Not a single person, on the planet Earth, has died due to the radiation spilled by the old and busted, antiquated Fukushima-Daiichi power plant. Don’t get me wrong, the evacuation was essential and over time, experts expect the radiation to claim somewhere between 15 and 1,500 lives due to cancer. That’s fewer than the American’s killed each year from exposure to traces of natural radioactive uranium and thorium released into the air by power plants burning COAL.
Meanwhile, the terror of the unknown (and misunderstood) is stopping Japan, and the US, and much or Europe, from replacing their old busted Cold War era nuclear plants with the new, modern, fail safe designs China is cranking out like tacos in order to make itself the superpower of the next century.
“But…but..nucular bad!” No Bar bar. Stupid bad.
Japan, which entered Word War II mostly over control of oil in its part of the world, lost between 2.5 and 3.1 million people to the war, then enjoyed 70 years of peace and prosperity—thanks largely to nuclear power. We should all be so lucky.
We, as a society, need to learn to set policy based on facts and reason instead of fear, and to strive for a world that’s better overall, instead of wasting our precious time on this earth railing blindly against our own pet boogie men.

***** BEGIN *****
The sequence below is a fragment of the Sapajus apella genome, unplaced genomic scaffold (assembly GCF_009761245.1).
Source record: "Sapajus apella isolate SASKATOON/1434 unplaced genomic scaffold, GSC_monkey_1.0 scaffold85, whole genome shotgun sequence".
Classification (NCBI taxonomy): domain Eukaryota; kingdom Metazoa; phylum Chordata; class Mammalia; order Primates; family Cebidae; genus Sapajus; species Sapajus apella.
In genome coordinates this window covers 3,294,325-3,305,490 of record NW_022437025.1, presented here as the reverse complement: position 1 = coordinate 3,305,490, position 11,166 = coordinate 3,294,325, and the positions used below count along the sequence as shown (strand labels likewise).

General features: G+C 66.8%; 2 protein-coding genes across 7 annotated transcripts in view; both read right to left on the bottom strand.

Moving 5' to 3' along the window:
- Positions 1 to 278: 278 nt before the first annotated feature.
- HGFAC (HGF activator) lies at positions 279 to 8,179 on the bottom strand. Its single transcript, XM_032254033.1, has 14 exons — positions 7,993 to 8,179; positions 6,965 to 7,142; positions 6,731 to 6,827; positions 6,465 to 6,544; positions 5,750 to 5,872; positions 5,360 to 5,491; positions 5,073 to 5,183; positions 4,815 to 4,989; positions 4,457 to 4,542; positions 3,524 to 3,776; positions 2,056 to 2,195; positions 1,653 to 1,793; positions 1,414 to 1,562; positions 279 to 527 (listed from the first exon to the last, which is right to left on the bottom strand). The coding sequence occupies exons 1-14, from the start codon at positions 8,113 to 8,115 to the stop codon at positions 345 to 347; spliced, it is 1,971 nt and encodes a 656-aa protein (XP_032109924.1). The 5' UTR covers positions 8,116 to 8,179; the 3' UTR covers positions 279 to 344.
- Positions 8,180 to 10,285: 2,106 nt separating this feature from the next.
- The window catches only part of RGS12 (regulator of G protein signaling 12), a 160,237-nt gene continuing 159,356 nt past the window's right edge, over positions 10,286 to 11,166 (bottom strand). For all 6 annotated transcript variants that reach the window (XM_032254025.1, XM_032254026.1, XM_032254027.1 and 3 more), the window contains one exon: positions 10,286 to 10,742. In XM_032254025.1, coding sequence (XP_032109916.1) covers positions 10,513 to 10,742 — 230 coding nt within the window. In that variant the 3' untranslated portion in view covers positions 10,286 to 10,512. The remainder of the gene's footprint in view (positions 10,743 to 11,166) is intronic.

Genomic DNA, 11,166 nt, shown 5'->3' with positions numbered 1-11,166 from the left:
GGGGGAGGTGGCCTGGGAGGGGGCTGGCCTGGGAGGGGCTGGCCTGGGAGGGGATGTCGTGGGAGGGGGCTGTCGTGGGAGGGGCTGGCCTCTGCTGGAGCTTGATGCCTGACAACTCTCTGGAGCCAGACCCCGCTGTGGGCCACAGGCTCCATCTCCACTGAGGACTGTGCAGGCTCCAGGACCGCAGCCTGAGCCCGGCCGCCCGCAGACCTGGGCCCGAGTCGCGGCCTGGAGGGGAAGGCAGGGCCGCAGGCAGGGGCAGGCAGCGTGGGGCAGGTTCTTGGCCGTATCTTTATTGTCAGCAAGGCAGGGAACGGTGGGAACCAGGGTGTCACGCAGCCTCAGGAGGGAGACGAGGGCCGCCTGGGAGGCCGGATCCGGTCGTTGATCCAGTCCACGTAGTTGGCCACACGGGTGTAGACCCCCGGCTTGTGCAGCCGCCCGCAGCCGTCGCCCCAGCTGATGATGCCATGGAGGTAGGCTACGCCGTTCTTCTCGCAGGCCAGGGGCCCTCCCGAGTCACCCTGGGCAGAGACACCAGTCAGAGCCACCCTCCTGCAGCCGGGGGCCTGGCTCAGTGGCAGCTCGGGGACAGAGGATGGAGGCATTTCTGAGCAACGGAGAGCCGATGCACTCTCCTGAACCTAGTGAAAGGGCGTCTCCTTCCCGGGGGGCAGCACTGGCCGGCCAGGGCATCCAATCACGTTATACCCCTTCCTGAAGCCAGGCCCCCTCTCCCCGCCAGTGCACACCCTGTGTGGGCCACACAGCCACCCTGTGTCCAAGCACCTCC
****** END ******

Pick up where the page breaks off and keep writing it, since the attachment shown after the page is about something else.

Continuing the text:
Any idea how to pull that off? For the love of God, leave a comment.
*Even to the most jaded, practical minded.
Asked recently on the Internet:
Why is the U.S spending so much money on NASA given that it is impractical and does not generate cash flow to sustain itself?
Because much of what NASA does isn’t immediately practical or capable of generating a self sustaining cash flow. Government has no business doing those things. Government should pay for things business can’t or won’t, like basic research.
NASA went to the moon because it was impossible, impractical, madness. But they did it, and in a very real sense, we all went with them, all of humanity, all of us with eyes to see and dreams to dream, and we came to see ourselves not as this
but as this
NASA is not just America’s space agency, it’s also the US government’s principle agency for research into all things aeronautic and space related.
After the moon landings, NASA had no more affordable but similarly bold frontiers to tackle, but it kept doing its work, funding basic research and private partnerships that gave the world compact florescent lighting, the instant ear thermometer, bionic limbs, the ventricular assist device, aircraft anti-icing systems, grooved traction enhanced highways, advanced polymers that have made radial tires safer and more efficient, anti-terror chemical detectors, computer video enhancement, land mine removal, lightweight fire retardant barriers for aircraft and rescue systems, memory foam mattresses, baby food that helps grow healthy brains, cordless vacuum cleaners, ultra long shelf life camping and emergency rations, solar energy, water born petroleum remediation, advanced structural analysis software, powdered lubricants, enhanced mine safety, and technology to detect food-born pathogens before anyone gets sick—just to name a few.